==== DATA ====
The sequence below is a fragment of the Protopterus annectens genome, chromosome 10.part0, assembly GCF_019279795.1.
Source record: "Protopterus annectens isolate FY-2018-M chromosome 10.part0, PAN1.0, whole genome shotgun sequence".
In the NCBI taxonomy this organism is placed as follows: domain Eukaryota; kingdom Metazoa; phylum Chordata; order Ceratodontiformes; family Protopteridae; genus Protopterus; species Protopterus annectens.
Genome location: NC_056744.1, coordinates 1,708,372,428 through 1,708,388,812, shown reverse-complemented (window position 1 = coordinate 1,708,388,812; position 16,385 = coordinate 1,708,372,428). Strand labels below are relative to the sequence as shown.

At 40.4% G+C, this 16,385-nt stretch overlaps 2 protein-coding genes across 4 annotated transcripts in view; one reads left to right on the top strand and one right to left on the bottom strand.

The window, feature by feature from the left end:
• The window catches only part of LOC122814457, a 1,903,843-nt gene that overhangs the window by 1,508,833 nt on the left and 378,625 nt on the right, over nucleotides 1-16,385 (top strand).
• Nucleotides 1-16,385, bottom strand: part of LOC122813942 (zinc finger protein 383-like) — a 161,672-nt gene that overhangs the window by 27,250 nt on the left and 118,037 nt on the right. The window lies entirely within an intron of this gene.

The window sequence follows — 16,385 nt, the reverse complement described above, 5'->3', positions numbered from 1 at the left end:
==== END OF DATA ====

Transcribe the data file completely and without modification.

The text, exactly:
The sequence below is a fragment of the Protopterus annectens genome, chromosome 10.part0, assembly GCF_019279795.1.
Source record: "Protopterus annectens isolate FY-2018-M chromosome 10.part0, PAN1.0, whole genome shotgun sequence".
In the NCBI taxonomy this organism is placed as follows: domain Eukaryota; kingdom Metazoa; phylum Chordata; order Ceratodontiformes; family Protopteridae; genus Protopterus; species Protopterus annectens.
Genome location: NC_056744.1, coordinates 1,708,372,428 through 1,708,388,812, shown reverse-complemented (window position 1 = coordinate 1,708,388,812; position 16,385 = coordinate 1,708,372,428). Strand labels below are relative to the sequence as shown.

At 40.4% G+C, this 16,385-nt stretch overlaps 2 protein-coding genes across 4 annotated transcripts in view; one reads left to right on the top strand and one right to left on the bottom strand.

The window, feature by feature from the left end:
• The window catches only part of LOC122814457, a 1,903,843-nt gene that overhangs the window by 1,508,833 nt on the left and 378,625 nt on the right, over nucleotides 1-16,385 (top strand).
• Nucleotides 1-16,385, bottom strand: part of LOC122813942 (zinc finger protein 383-like) — a 161,672-nt gene that overhangs the window by 27,250 nt on the left and 118,037 nt on the right. The window lies entirely within an intron of this gene.

The window sequence follows — 16,385 nt, the reverse complement described above, 5'->3', positions numbered from 1 at the left end: